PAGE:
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Analysis / I Just Write the Thing

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Here are some psychological and scientific perspectives on the feeling that your characters are writing themselves, and a few bits of advice for writers who write this way.

Bicameral brain theory

The Iliad and The Odyssey begin by invoking the Muse to inspire the storyteller. Other works from in or before that era (everything Older Than Dirt, and some early Older Than Feudalism works) usually also begin by claiming or inviting divine inspiration. Julian Jaynes, in his book The Origin of Consciousness in the Breakdown of the Bicameral Mind, argues that this is because all storytellers and artists in the era experienced writing as something that was channeled through them. He says that people from this era experienced parts of their mind as "gods" who would give them commands that were heard and processed as actual speech. Then he advances the idea that this is also how you explain things like spirit-channeling rituals. (He further posits that all volition and creative problem solving came from these hallucinatory gods, but that's a bit of a stretch.)


Most people these days don't actually experience their muses - or their characters - as literal voices. But the I Just Write the Thing sort of writer will usually have characters that they can "dialogue" with in some form. And the notion of getting inspiration and having to capture it on the page - isn't that a bit like spirit channeling?

The Muse and the Mun

In some places (Livejournal Roleplay, and probably others), there is a practice of externalizing your characters so as to write messages directly to them, or make them talk/write directly to you. If you are a discovery/seat-of-pants type writer, sitting down and negotiating what they want to do next and what you want to happen next (in a side document that is not part of your writing) can be an effective way of getting the plot back on track if it has been wandering for a while.



Some people find that throwing the first draft onto the page is mostly done by the muse... but then they are left mostly alone to do the editing process. Do not be discouraged by this.

Muse-writing can be totally irrelevant to the main story. Most muses do not have the best grasp on story structure. So editing can be used to trim the plot into a more manageable shape, by moving the sequence of events around, or removing parts that don't go anywhere. (If you particularly like a bit that is pointless, or your muse refuses to let go, move it to a "scraps bin" file.)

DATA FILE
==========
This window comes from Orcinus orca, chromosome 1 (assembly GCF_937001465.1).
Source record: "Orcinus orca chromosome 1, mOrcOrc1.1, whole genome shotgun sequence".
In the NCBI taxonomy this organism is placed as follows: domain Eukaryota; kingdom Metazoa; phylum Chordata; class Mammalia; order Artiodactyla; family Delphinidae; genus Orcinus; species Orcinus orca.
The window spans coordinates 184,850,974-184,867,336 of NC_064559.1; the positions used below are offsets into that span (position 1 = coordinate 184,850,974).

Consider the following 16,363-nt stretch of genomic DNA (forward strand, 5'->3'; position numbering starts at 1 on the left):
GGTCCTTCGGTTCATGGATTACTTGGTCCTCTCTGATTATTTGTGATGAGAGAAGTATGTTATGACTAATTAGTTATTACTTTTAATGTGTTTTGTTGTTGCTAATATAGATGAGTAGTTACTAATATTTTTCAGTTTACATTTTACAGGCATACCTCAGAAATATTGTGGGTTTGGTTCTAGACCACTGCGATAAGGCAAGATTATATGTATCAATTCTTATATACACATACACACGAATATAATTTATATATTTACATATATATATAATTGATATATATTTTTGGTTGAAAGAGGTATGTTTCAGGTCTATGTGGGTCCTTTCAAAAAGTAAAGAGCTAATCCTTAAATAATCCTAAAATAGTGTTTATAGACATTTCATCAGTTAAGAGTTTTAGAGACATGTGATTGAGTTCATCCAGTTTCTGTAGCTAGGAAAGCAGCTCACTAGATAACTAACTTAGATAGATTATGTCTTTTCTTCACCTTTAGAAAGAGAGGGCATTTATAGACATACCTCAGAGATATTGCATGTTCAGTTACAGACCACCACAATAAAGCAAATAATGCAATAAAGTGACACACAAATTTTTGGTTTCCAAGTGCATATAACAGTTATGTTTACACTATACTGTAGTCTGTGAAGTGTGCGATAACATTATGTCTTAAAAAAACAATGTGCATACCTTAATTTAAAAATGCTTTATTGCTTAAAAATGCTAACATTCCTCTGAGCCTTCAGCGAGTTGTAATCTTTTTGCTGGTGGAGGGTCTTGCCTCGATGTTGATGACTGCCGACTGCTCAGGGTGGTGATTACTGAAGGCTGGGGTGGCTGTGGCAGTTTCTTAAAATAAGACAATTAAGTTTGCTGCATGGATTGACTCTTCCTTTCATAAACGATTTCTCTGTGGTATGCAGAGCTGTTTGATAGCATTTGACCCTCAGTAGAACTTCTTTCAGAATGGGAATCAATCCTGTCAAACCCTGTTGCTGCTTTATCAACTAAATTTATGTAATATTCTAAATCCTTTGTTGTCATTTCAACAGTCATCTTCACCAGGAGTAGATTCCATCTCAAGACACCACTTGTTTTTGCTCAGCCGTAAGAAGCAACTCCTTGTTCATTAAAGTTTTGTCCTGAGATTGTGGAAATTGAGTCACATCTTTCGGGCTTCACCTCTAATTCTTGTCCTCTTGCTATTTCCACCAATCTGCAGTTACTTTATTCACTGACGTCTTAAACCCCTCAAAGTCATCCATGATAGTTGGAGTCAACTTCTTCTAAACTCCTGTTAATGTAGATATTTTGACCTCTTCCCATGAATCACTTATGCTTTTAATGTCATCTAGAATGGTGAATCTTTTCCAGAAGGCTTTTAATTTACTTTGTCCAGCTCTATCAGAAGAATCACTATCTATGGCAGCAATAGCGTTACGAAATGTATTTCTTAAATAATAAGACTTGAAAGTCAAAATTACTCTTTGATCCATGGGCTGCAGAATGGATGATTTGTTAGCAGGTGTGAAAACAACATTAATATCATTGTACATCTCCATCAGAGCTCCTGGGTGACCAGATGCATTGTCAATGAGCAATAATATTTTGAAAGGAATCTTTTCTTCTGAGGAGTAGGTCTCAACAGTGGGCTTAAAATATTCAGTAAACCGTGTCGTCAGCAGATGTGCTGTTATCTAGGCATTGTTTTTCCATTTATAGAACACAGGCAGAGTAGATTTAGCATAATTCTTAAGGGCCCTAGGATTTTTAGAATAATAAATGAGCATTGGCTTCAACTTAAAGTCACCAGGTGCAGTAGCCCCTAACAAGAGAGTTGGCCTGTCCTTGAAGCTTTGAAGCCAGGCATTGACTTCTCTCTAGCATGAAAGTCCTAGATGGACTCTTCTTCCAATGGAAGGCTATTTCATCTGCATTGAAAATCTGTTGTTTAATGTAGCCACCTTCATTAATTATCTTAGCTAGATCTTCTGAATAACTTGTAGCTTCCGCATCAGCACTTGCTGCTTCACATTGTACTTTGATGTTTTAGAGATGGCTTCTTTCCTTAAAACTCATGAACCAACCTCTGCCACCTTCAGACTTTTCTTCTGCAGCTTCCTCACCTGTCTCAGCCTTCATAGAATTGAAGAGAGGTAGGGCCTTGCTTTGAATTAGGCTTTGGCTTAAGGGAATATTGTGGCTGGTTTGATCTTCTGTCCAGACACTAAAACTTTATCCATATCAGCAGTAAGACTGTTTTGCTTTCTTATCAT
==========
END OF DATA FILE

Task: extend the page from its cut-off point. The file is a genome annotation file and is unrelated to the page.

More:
Inner Critic

The inner critic is the Evil Counterpart of the writing-muse. Instead of a metaphorical inner voice that shoves inspiration through your fingers, it is a metaphorical inner voice that actively prevents inspiration from going anywhere. (It also does other not-creativity-related stuff, but that is another topic that is covered elsewhere.)

Psychological classifications

Obligatory disclaimer: TV Tropes should not be used to make a self-diagnosis. If you find this useful enough to want a diagnosis, get outside perspectives - and at least one professional, if your area has any psychologists/psychiatrists - to check your work. Even if you do have relevant education and training, Informed Self-Diagnosis is heavily frowned upon. Requests for advice on the discussion page should not, and will not, be answered.

In general, if you are capable of functioning as a human being in society, and you feel fine about your identity and the relationships between you and your characters, you do not need a label for - and should not be diagnosed with - a psychiatric disorder. But if it becomes too extreme to deal with, here are some pieces of terminology.

Saying that your characters have "voice" might be interpreted by some people as schizophrenia at first glance. If you are still perfectly capable of determining that characters are ultimately still fictional, do not experience any other sorts of hallucinations, and are otherwise capable of carrying out daily life, this is not schizophrenia.

This may also be interpreted by other people as being Dissociative Identity Disorder (DID). This kind of writing is not that, either. Not usually. For a full dissociative identity diagnosis, you must also not remember large parts of your life (significantly worse than normal forgetfulness), and at least two distinct separate frames of consciousness (different "alters", as some people call them) where being in one is capable of making the other(s) "black out"/"lose time".

If one is distressed because writing feels like it is happening without your will or agency, this is a symptom called "depersonalization". If someone experiences this and not any of the other things above, that's depersonalization/derealization disorder (which is sometimes abbreviated to DPD or DPDR).


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